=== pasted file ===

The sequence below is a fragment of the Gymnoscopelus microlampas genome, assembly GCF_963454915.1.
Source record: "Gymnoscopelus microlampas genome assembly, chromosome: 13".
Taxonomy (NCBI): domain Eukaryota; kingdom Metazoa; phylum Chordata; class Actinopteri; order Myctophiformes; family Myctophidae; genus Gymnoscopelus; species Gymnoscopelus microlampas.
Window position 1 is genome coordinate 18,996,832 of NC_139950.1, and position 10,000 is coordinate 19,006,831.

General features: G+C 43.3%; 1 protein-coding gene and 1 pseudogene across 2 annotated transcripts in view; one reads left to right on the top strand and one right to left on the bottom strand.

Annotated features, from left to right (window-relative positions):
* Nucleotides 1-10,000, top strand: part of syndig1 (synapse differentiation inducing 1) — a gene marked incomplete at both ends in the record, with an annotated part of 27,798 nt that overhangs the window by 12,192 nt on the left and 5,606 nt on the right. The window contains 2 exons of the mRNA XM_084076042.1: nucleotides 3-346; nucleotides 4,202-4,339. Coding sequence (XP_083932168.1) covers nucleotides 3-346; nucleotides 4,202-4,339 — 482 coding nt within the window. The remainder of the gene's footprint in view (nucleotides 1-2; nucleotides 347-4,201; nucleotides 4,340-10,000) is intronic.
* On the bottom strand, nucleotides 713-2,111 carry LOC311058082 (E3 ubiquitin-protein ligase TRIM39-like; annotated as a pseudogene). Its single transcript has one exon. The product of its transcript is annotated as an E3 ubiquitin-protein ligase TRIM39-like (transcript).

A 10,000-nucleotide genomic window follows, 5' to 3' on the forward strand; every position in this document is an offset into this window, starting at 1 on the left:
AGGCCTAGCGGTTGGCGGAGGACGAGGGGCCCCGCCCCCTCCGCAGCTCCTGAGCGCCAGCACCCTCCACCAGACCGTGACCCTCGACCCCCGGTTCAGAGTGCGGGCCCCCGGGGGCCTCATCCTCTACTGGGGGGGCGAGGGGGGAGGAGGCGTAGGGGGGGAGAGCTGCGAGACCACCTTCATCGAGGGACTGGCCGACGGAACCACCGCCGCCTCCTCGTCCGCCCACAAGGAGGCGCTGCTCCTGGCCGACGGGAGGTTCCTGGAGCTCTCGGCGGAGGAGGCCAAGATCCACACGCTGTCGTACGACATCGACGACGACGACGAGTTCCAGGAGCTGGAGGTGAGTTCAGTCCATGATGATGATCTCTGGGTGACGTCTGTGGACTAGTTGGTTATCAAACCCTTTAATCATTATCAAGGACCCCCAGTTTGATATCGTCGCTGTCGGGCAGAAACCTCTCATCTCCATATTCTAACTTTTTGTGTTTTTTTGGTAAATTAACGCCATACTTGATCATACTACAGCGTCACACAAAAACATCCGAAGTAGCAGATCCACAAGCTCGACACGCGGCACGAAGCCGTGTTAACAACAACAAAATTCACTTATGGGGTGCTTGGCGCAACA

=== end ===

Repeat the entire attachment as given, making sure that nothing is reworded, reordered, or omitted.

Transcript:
The sequence below is a fragment of the Gymnoscopelus microlampas genome, assembly GCF_963454915.1.
Source record: "Gymnoscopelus microlampas genome assembly, chromosome: 13".
Taxonomy (NCBI): domain Eukaryota; kingdom Metazoa; phylum Chordata; class Actinopteri; order Myctophiformes; family Myctophidae; genus Gymnoscopelus; species Gymnoscopelus microlampas.
Window position 1 is genome coordinate 18,996,832 of NC_139950.1, and position 10,000 is coordinate 19,006,831.

General features: G+C 43.3%; 1 protein-coding gene and 1 pseudogene across 2 annotated transcripts in view; one reads left to right on the top strand and one right to left on the bottom strand.

Annotated features, from left to right (window-relative positions):
* Nucleotides 1-10,000, top strand: part of syndig1 (synapse differentiation inducing 1) — a gene marked incomplete at both ends in the record, with an annotated part of 27,798 nt that overhangs the window by 12,192 nt on the left and 5,606 nt on the right. The window contains 2 exons of the mRNA XM_084076042.1: nucleotides 3-346; nucleotides 4,202-4,339. Coding sequence (XP_083932168.1) covers nucleotides 3-346; nucleotides 4,202-4,339 — 482 coding nt within the window. The remainder of the gene's footprint in view (nucleotides 1-2; nucleotides 347-4,201; nucleotides 4,340-10,000) is intronic.
* On the bottom strand, nucleotides 713-2,111 carry LOC311058082 (E3 ubiquitin-protein ligase TRIM39-like; annotated as a pseudogene). Its single transcript has one exon. The product of its transcript is annotated as an E3 ubiquitin-protein ligase TRIM39-like (transcript).

A 10,000-nucleotide genomic window follows, 5' to 3' on the forward strand; every position in this document is an offset into this window, starting at 1 on the left:
AGGCCTAGCGGTTGGCGGAGGACGAGGGGCCCCGCCCCCTCCGCAGCTCCTGAGCGCCAGCACCCTCCACCAGACCGTGACCCTCGACCCCCGGTTCAGAGTGCGGGCCCCCGGGGGCCTCATCCTCTACTGGGGGGGCGAGGGGGGAGGAGGCGTAGGGGGGGAGAGCTGCGAGACCACCTTCATCGAGGGACTGGCCGACGGAACCACCGCCGCCTCCTCGTCCGCCCACAAGGAGGCGCTGCTCCTGGCCGACGGGAGGTTCCTGGAGCTCTCGGCGGAGGAGGCCAAGATCCACACGCTGTCGTACGACATCGACGACGACGACGAGTTCCAGGAGCTGGAGGTGAGTTCAGTCCATGATGATGATCTCTGGGTGACGTCTGTGGACTAGTTGGTTATCAAACCCTTTAATCATTATCAAGGACCCCCAGTTTGATATCGTCGCTGTCGGGCAGAAACCTCTCATCTCCATATTCTAACTTTTTGTGTTTTTTTGGTAAATTAACGCCATACTTGATCATACTACAGCGTCACACAAAAACATCCGAAGTAGCAGATCCACAAGCTCGACACGCGGCACGAAGCCGTGTTAACAACAACAAAATTCACTTATGGGGTGCTTGGCGCAACA